First and second generation
scanning systems used configurations of lenses, rotating prisms, rocking
mirrors or rotating multisided mirror drums. The precise design was dependent
on commercial features and the functional purpose of the imager. Single-element
detectors have the advantage of simplicity, both electronically and
mechanically. There are two advantages in replacing a single detector by a
multi-element array of n similar detectors. There is a decrease in noise
level since the signal increases in proportion to n whereas noise
increases in proportion to n1/2 and the higher
scan speeds that can be obtained with array detectors make these instruments
important for investigating rapid temperature changes. In a clinical context,
high resolution real time imaging allows a precise focusing on the skin surface
and continuous observation of thermal changes so that transient or dynamic
studies can be made on patients.

A significant development in the imaging
technology was the SPRITE detector. The SPRITE CMT detector performs the delay
and add functions within the element so that a single detector replaces a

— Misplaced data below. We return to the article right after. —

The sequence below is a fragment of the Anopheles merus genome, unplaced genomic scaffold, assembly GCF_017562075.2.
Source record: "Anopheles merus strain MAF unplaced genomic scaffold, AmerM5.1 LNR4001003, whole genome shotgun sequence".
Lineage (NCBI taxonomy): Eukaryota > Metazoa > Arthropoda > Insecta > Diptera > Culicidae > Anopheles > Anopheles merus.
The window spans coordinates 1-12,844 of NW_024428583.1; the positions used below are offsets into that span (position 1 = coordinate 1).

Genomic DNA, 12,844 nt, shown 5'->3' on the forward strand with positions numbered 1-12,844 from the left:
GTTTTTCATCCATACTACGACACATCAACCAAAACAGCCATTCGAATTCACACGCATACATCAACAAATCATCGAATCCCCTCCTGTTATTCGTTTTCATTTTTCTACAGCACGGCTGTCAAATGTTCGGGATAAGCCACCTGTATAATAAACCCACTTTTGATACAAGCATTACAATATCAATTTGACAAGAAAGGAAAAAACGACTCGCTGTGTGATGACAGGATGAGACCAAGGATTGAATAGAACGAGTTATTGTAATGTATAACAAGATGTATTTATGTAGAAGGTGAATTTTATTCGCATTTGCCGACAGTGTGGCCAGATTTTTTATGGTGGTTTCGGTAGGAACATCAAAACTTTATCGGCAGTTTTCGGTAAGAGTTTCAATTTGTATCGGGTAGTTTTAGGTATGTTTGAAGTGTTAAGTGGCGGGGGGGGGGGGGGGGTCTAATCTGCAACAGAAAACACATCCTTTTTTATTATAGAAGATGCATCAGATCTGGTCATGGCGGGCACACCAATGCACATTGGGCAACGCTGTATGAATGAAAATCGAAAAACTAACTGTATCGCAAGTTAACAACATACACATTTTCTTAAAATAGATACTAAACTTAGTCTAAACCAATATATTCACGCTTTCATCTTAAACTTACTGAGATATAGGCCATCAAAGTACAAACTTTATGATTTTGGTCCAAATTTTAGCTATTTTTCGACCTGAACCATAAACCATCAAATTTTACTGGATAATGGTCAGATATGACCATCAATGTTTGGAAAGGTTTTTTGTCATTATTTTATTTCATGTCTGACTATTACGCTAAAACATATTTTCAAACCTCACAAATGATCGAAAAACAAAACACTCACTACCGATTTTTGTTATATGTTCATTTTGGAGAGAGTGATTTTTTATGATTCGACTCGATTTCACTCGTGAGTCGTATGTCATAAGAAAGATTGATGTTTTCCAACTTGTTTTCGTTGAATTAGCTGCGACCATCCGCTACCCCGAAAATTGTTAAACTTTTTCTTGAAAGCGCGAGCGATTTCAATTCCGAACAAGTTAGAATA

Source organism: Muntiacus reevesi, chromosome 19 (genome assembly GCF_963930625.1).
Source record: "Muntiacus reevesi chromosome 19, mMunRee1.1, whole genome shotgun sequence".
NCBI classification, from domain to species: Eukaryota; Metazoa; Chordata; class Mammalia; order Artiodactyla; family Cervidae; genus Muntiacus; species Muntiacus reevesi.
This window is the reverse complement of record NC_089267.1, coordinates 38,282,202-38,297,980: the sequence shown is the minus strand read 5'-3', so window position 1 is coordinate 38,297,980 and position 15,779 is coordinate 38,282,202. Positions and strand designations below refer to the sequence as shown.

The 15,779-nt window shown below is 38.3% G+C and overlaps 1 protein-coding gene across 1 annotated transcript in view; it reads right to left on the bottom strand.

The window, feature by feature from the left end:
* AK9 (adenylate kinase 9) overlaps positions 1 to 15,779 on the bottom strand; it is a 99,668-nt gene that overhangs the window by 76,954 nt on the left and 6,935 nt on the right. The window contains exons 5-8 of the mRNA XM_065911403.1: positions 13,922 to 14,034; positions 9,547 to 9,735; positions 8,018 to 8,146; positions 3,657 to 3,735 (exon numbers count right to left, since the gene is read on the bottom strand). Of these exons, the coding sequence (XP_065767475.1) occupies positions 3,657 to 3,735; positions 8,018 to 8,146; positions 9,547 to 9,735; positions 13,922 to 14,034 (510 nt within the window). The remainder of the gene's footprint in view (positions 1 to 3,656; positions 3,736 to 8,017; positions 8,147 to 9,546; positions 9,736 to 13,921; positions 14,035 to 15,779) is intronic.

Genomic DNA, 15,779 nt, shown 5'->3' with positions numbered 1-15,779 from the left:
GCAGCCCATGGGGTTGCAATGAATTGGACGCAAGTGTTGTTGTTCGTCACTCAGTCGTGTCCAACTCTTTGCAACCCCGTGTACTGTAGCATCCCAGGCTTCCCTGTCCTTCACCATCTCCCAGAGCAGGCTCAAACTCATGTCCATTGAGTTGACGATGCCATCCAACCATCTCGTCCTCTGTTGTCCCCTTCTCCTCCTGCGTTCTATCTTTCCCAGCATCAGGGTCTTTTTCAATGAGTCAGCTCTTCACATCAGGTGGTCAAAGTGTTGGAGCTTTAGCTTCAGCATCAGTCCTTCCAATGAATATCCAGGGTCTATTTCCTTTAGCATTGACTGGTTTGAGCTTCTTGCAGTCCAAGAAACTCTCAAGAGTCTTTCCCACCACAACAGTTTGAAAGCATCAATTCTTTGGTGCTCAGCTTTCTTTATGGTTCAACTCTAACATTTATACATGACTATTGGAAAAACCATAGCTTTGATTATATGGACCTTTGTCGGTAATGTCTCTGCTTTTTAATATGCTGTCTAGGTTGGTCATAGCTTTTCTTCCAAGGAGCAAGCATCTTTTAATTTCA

linear array of detectors. In a conventional in-line array, the signal from
each IR-sensitive element is pre-amplified and then added to the signal that is
generated in the adjacent element. In the SPRITE, the individual elements are
replaced by a single IR strip mounted on a sapphire substrate. It requires only
one amplifier channel and has optimum gain at high speeds. An eight-element
SPRITE detector is equivalent in performance to an array of at least 64
discrete elements but requires far fewer connections. By arranging the
detectors in a stack, outputs can be stored in parallel in-line registers and
serially combined to a TV compatible display rate.

 

Focal-Plane Staring
Arrays

Since
1993 much of the earlier technology that employed single detectors, linear
arrays and SPRITE detector arrays has been replaced by the development of
staring-array detectors. These third generation cameras offer higher
temperature resolution images in real time. The absence of a scanning mechanism
means that all FPA solid state cameras are very compact and quiet in use. The